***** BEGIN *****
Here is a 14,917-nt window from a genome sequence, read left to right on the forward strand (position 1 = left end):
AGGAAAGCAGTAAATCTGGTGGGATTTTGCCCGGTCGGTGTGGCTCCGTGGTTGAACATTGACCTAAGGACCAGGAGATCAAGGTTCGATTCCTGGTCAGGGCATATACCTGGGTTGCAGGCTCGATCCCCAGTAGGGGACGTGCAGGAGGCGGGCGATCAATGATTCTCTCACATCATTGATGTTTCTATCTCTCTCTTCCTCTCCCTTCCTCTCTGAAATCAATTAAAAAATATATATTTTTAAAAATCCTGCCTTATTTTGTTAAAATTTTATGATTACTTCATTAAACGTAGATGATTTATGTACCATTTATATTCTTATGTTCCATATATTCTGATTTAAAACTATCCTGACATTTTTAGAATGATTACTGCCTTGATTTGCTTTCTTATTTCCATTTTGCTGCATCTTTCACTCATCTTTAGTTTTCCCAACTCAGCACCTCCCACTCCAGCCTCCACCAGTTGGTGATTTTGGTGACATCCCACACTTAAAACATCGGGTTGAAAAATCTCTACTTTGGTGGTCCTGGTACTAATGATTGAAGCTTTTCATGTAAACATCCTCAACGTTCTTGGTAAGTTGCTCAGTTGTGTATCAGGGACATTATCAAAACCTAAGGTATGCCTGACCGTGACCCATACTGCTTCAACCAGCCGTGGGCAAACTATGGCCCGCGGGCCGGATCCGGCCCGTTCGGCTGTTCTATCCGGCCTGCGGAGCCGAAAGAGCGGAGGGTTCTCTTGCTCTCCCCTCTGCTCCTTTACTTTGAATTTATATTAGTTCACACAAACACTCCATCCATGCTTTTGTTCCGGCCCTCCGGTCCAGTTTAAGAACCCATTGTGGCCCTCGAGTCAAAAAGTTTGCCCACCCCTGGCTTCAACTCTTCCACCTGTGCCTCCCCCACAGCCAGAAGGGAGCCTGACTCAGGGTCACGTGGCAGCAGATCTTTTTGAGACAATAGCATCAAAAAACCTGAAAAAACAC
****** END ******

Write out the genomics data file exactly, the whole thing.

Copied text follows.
Here is a 14,917-nt window from a genome sequence, read left to right on the forward strand (position 1 = left end):
AGGAAAGCAGTAAATCTGGTGGGATTTTGCCCGGTCGGTGTGGCTCCGTGGTTGAACATTGACCTAAGGACCAGGAGATCAAGGTTCGATTCCTGGTCAGGGCATATACCTGGGTTGCAGGCTCGATCCCCAGTAGGGGACGTGCAGGAGGCGGGCGATCAATGATTCTCTCACATCATTGATGTTTCTATCTCTCTCTTCCTCTCCCTTCCTCTCTGAAATCAATTAAAAAATATATATTTTTAAAAATCCTGCCTTATTTTGTTAAAATTTTATGATTACTTCATTAAACGTAGATGATTTATGTACCATTTATATTCTTATGTTCCATATATTCTGATTTAAAACTATCCTGACATTTTTAGAATGATTACTGCCTTGATTTGCTTTCTTATTTCCATTTTGCTGCATCTTTCACTCATCTTTAGTTTTCCCAACTCAGCACCTCCCACTCCAGCCTCCACCAGTTGGTGATTTTGGTGACATCCCACACTTAAAACATCGGGTTGAAAAATCTCTACTTTGGTGGTCCTGGTACTAATGATTGAAGCTTTTCATGTAAACATCCTCAACGTTCTTGGTAAGTTGCTCAGTTGTGTATCAGGGACATTATCAAAACCTAAGGTATGCCTGACCGTGACCCATACTGCTTCAACCAGCCGTGGGCAAACTATGGCCCGCGGGCCGGATCCGGCCCGTTCGGCTGTTCTATCCGGCCTGCGGAGCCGAAAGAGCGGAGGGTTCTCTTGCTCTCCCCTCTGCTCCTTTACTTTGAATTTATATTAGTTCACACAAACACTCCATCCATGCTTTTGTTCCGGCCCTCCGGTCCAGTTTAAGAACCCATTGTGGCCCTCGAGTCAAAAAGTTTGCCCACCCCTGGCTTCAACTCTTCCACCTGTGCCTCCCCCACAGCCAGAAGGGAGCCTGACTCAGGGTCACGTGGCAGCAGATCTTTTTGAGACAATAGCATCAAAAAACCTGAAAAAACAC